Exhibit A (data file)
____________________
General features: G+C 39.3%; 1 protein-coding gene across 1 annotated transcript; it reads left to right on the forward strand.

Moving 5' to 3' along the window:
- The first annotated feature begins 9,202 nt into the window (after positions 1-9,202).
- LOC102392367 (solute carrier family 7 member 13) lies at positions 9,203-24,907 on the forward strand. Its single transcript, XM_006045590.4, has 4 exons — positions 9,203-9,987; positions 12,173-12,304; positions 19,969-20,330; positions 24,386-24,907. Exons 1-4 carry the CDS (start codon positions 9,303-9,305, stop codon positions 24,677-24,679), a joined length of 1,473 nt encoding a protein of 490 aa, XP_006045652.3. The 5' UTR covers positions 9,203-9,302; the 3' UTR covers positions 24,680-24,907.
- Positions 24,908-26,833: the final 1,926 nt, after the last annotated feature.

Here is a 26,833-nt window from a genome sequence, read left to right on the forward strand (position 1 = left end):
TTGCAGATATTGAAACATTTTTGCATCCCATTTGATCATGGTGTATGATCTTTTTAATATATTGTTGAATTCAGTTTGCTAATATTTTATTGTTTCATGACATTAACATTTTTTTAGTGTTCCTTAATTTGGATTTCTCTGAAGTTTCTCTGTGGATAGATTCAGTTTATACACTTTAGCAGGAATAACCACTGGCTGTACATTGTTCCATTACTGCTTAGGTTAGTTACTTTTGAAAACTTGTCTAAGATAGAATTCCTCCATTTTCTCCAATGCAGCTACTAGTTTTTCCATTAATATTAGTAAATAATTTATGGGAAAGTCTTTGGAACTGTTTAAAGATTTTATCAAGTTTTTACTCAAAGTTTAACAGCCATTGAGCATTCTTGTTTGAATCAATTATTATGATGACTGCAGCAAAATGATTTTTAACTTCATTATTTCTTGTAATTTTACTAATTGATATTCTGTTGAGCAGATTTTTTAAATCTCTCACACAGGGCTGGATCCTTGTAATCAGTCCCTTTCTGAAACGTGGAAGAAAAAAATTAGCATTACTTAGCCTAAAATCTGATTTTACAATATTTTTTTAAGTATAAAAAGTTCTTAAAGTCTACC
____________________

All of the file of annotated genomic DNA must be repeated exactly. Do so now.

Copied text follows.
General features: G+C 39.3%; 1 protein-coding gene across 1 annotated transcript; it reads left to right on the forward strand.

Moving 5' to 3' along the window:
- The first annotated feature begins 9,202 nt into the window (after positions 1-9,202).
- LOC102392367 (solute carrier family 7 member 13) lies at positions 9,203-24,907 on the forward strand. Its single transcript, XM_006045590.4, has 4 exons — positions 9,203-9,987; positions 12,173-12,304; positions 19,969-20,330; positions 24,386-24,907. Exons 1-4 carry the CDS (start codon positions 9,303-9,305, stop codon positions 24,677-24,679), a joined length of 1,473 nt encoding a protein of 490 aa, XP_006045652.3. The 5' UTR covers positions 9,203-9,302; the 3' UTR covers positions 24,680-24,907.
- Positions 24,908-26,833: the final 1,926 nt, after the last annotated feature.

Here is a 26,833-nt window from a genome sequence, read left to right on the forward strand (position 1 = left end):
TTGCAGATATTGAAACATTTTTGCATCCCATTTGATCATGGTGTATGATCTTTTTAATATATTGTTGAATTCAGTTTGCTAATATTTTATTGTTTCATGACATTAACATTTTTTTAGTGTTCCTTAATTTGGATTTCTCTGAAGTTTCTCTGTGGATAGATTCAGTTTATACACTTTAGCAGGAATAACCACTGGCTGTACATTGTTCCATTACTGCTTAGGTTAGTTACTTTTGAAAACTTGTCTAAGATAGAATTCCTCCATTTTCTCCAATGCAGCTACTAGTTTTTCCATTAATATTAGTAAATAATTTATGGGAAAGTCTTTGGAACTGTTTAAAGATTTTATCAAGTTTTTACTCAAAGTTTAACAGCCATTGAGCATTCTTGTTTGAATCAATTATTATGATGACTGCAGCAAAATGATTTTTAACTTCATTATTTCTTGTAATTTTACTAATTGATATTCTGTTGAGCAGATTTTTTAAATCTCTCACACAGGGCTGGATCCTTGTAATCAGTCCCTTTCTGAAACGTGGAAGAAAAAAATTAGCATTACTTAGCCTAAAATCTGATTTTACAATATTTTTTTAAGTATAAAAAGTTCTTAAAGTCTACC